Three years ago, on a flight bound from Santiago to Madrid, a young Russian was caught attempting to smuggle large quantities of cocaine inside children’s books. Caught red-handed and with little in the way of defence, Maxim Molokoedov was sentenced to three year’s imprisonment in the Chilean capital, three long years in a country as far from his homeland, both geographically and culturally, as one can imagine.
Without a word of Spanish to his name, no friends or family in the Western Hemisphere, and no idea of how he would adapt to prison life, Molokoedov quietly resigned himself to his new lifestyle, sharing a cramped cell with four other prisoners. According to the man himself, he was carried through partly by sheer determination, but also by faith in an icon – perhaps one of the few similarities to be found between the stereotypical Catholicism of Latin America and the pious ritualistic Orthodoxy of the Russian Orthodox Church.
Perhaps a second similarity is to be found in their sporting priorities. Whilst you are highly unlikely to ever find a Chilean in attendance at a world hockey final or scouring the internet for the results of a recent biathlon event, it would take a surrealist to place the same citizen alongside his Russian counterpart at the forthcoming FIFA World Cup in Brazil. Chile, lack much of South America, is passionate about the beautiful game, and whilst there is much in the Russian which could hardly be described as such, those who follow their side’s footballing fortunes can be equally vociferous in their support.
That fact proved to be something of a lifeline for Molokoedov. Born in St Petersburg and a keen footballer, as a youngster he earned a place in the squad of Zenit’s reserves with his potential, but it was never fully realised. Playing down in the fourth tier of the game he failed to break into the top flight squad, and was released to try his hand elsewhere. Not particularly keen on leaving his home city and without a reputation to attract attention from much further afield, the youngster made the next logical step – joining the newly-reformed Dinamo St Petersburg for their regional campaigns in 2006 and 2007 as they attempted to escape the perilous regional leagues.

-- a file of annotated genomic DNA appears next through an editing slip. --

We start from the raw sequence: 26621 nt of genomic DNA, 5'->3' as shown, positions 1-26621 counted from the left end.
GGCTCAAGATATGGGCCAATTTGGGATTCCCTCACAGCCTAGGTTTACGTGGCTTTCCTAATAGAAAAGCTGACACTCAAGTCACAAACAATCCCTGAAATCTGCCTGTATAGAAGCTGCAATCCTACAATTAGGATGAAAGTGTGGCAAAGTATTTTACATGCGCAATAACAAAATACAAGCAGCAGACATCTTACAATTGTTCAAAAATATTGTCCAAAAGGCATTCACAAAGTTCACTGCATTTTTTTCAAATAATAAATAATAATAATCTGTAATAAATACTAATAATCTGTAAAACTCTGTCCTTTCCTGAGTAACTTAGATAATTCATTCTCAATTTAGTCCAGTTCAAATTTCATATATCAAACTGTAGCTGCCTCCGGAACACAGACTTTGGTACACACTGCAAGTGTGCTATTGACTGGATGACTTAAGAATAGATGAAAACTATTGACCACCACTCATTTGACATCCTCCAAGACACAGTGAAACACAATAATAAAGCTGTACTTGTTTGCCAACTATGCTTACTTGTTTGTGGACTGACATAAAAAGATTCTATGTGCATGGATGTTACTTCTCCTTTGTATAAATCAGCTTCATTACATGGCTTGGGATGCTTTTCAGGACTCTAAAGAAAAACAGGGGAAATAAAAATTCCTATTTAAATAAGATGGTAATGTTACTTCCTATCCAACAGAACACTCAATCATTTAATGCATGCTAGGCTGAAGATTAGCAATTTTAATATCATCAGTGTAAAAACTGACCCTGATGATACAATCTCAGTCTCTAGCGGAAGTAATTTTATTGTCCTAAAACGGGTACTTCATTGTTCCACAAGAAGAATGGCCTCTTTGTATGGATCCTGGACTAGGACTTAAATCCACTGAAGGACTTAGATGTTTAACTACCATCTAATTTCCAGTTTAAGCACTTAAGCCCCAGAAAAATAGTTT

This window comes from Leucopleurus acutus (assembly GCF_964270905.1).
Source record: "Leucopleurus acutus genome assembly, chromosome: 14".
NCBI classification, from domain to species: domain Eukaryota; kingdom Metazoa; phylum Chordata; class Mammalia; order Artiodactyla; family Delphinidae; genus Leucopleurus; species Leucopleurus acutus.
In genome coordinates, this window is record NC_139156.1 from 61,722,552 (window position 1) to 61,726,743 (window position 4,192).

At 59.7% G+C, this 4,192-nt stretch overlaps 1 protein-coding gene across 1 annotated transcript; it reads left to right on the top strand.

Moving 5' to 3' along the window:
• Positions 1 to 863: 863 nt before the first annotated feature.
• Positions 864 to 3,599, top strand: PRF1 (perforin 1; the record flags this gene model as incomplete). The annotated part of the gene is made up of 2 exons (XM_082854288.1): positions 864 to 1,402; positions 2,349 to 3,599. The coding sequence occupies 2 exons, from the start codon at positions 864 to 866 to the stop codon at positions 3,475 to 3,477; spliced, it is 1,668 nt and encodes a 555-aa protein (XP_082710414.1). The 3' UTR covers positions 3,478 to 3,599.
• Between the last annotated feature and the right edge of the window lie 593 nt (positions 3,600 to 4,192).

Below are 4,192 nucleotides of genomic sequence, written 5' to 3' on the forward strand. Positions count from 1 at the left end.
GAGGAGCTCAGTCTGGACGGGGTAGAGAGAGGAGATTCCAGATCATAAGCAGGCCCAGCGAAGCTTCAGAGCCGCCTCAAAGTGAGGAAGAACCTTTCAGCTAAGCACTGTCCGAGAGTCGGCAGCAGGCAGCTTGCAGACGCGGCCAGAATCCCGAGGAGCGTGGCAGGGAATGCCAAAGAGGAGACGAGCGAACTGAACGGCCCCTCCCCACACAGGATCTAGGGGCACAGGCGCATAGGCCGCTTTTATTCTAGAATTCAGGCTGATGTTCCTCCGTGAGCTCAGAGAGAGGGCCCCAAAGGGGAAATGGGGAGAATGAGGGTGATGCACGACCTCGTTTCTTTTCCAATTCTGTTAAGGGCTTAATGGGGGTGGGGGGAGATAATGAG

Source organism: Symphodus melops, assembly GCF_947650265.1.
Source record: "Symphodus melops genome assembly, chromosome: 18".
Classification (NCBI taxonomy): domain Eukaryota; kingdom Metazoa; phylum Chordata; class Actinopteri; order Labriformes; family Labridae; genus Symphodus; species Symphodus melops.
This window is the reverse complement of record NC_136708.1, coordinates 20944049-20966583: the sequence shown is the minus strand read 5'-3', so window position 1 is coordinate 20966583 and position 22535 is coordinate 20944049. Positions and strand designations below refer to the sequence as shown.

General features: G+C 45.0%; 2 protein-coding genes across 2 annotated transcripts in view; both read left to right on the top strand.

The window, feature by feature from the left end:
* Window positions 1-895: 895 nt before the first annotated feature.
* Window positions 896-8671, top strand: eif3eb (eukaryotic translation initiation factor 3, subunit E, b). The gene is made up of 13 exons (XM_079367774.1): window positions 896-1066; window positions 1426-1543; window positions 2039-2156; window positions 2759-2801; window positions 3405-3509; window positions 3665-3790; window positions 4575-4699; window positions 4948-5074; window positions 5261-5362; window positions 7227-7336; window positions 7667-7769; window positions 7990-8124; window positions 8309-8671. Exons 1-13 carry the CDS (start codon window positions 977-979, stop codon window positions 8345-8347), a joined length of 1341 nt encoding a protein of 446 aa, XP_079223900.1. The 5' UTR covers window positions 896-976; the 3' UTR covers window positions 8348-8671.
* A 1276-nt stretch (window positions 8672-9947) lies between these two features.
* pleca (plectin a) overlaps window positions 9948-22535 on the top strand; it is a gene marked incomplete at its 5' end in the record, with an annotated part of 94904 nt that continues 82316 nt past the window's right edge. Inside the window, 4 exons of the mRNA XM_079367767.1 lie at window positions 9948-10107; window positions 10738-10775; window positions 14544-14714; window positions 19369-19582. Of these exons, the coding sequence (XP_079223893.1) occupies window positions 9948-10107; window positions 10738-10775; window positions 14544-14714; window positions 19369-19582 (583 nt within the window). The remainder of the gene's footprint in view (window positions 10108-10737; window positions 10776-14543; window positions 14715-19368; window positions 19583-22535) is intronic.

Dinamo failed to break through into national competition until after his departure, at which point they were swiftly relegated and rebranded as Petrotrest – today a new Dinamo exists in the lower reaches of the amateur game. Molokoedov was not around to witness that particular transformation however, leaving the side at the end of his contract before eventually winding up back in the Second Division, again in the western sub-league, this time with Pskov-747.
Today Pskov is a typical regional city within the Russian Federation. Caught up in the German advances during World War Two, its standard issue Soviet architecture does little to inspire the visitor, nor to remind them that it is in fact one of Russia’s oldest settlements, dating back comfortably over 1,000 years and becoming not only a major centre within Russia but also a key player in pushing the Teutonic Knights out of the young country.